The threat of exposure carries additional layers of violence. For full-service sex workers in countries where such services are criminalized, doxxing can mean the end of their life as they know it. With especially dangerous consequences for multiply-marginalized workers, such as people of color, undocumented, and queer individuals, many of us live in fear.

In the best of cases, the stigmatization of the adult industry limits our ability to live lives as full and safe as our non-sex-working peers. At worst, it can get us killed.

Protecting Yourself (And Your Identity) On The Internet

My coworkers juggle a number of different risk factors. We are wary enough to carry out basic precautions. We remove EXIF data from photos & keep location data turned off on posts. We check images for accidental “clues” that may give too much away: restaurant menu, framed personal photographs, signage for a local independent business, street signs, city skyline/landmarks/street art visible from your window.

In spite of all our digital hygiene habits and vigilance, each upward leap in camera quality and the increasing sophistication and availability of technologies like facial recognition software brings added risks.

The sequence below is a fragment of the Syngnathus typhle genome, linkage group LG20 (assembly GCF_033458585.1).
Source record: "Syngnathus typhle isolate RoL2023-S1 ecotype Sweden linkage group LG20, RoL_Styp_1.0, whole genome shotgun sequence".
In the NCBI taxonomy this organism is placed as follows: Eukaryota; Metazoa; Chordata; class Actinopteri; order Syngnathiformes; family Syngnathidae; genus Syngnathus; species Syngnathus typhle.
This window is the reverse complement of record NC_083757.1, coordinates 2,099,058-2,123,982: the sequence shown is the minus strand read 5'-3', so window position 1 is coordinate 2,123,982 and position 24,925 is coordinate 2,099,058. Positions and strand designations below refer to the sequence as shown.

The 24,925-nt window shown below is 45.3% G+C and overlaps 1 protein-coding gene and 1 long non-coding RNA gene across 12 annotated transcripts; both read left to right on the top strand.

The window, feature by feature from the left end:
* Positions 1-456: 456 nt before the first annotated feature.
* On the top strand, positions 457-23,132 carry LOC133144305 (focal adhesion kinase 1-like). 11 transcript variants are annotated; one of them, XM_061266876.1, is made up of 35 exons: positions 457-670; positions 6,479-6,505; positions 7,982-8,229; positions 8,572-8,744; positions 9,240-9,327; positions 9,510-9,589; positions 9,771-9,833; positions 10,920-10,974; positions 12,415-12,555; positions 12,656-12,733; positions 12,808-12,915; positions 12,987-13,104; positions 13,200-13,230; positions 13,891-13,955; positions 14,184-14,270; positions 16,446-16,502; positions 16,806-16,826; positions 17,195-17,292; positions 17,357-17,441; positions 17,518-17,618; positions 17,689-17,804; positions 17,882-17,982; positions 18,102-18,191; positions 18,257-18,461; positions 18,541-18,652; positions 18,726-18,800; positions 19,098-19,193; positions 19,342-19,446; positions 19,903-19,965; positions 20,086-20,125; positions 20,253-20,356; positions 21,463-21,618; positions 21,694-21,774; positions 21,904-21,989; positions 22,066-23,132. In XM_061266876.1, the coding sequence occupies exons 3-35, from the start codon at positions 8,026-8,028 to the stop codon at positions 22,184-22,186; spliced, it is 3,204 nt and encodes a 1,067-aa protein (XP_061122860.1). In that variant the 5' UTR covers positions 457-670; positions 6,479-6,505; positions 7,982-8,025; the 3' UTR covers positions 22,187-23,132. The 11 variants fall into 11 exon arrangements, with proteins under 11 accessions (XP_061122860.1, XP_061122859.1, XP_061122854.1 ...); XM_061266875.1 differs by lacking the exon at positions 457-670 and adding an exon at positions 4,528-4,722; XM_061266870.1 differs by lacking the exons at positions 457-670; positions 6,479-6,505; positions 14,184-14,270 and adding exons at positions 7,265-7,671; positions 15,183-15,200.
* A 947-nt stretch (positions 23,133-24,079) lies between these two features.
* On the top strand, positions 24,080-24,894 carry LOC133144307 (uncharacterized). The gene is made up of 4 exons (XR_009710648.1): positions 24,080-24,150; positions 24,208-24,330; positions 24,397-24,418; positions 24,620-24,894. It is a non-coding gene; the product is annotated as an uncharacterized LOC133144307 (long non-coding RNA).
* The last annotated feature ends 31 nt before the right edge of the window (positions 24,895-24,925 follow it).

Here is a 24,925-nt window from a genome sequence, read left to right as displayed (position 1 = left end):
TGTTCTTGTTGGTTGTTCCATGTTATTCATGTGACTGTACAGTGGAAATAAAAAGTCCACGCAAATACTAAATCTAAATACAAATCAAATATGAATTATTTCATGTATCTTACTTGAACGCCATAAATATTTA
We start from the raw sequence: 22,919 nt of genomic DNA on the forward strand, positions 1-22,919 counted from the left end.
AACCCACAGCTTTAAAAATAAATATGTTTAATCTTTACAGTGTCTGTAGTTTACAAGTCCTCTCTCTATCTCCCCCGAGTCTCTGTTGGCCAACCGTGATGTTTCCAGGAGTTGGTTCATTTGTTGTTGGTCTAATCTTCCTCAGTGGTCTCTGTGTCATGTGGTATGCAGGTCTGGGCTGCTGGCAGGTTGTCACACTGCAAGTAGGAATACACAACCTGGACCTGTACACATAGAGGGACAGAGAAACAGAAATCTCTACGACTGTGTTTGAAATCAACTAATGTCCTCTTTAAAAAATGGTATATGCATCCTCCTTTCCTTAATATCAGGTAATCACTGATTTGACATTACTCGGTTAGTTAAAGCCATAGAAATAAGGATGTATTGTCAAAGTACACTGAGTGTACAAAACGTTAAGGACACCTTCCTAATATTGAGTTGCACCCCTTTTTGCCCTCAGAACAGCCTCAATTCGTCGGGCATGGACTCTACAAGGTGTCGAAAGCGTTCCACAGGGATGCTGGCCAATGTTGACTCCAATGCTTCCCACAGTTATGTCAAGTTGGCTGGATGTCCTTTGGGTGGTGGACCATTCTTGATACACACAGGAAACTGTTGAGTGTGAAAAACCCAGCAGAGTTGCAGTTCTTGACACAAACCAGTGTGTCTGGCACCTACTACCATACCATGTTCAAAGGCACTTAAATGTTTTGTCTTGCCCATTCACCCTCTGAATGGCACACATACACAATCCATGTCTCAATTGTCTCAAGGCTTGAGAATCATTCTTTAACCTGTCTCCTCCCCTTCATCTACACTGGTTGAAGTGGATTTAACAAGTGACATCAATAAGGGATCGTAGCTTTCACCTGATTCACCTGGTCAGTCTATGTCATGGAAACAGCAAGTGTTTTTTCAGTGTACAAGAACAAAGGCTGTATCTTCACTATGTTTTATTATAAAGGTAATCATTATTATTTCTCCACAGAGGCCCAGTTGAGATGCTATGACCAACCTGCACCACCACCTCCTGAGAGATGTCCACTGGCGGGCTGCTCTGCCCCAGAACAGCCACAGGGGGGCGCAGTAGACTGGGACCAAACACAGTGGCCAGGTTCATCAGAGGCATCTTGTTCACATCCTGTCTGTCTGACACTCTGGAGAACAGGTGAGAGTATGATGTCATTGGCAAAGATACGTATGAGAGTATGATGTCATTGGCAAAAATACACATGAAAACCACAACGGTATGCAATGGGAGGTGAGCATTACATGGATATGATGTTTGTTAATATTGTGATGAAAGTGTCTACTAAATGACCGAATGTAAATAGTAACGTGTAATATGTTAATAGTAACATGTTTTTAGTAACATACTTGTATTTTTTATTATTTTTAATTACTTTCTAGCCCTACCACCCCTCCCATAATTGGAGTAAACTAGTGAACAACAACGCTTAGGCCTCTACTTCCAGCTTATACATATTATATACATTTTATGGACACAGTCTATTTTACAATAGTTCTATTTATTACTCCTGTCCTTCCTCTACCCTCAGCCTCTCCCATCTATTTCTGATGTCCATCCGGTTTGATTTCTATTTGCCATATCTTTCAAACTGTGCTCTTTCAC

Both live webcam platforms and subscriber-based content platforms like Onlyfans have been using facial recognition and mapping technology for the last couple of years. It’s used to verify performers via identity checks on third-party adult platforms, and to identify other faces appearing in streams and content that belong to people not authorized to perform on the platform.

There is little transparency about who has access to this information, (along with performers’ government identification!) or how long it might continue to be saved. Sex workers have been reporting suspension of their Airbnb accounts – and even being denied entry to the US – as a result of their work in the adult industry for years now. facial recognition technologies are only making it easier for us to be linked to our “work” presences online.

By no means is access to this technology restricted to companies and legal authorities. If you have a public, “face-out” presence online, unrelated photos of your face can potentially be used to find it.

Pimeyes is one such publicly-available tool that uses facial mapping and recognition to find other pictures of a person online – a quick no-makeup selfie I took at my desk while writing this article pulled up selfies I’ve posted to my Twitter account, as well as screenshots of my early webcam performances recorded by bots for “webcam leak” sites without my consent. A friend of mine ran a Pimeyes search on a promo image they posted to Twitter and it pulled up a photo of them standing in a crowd at a local protest.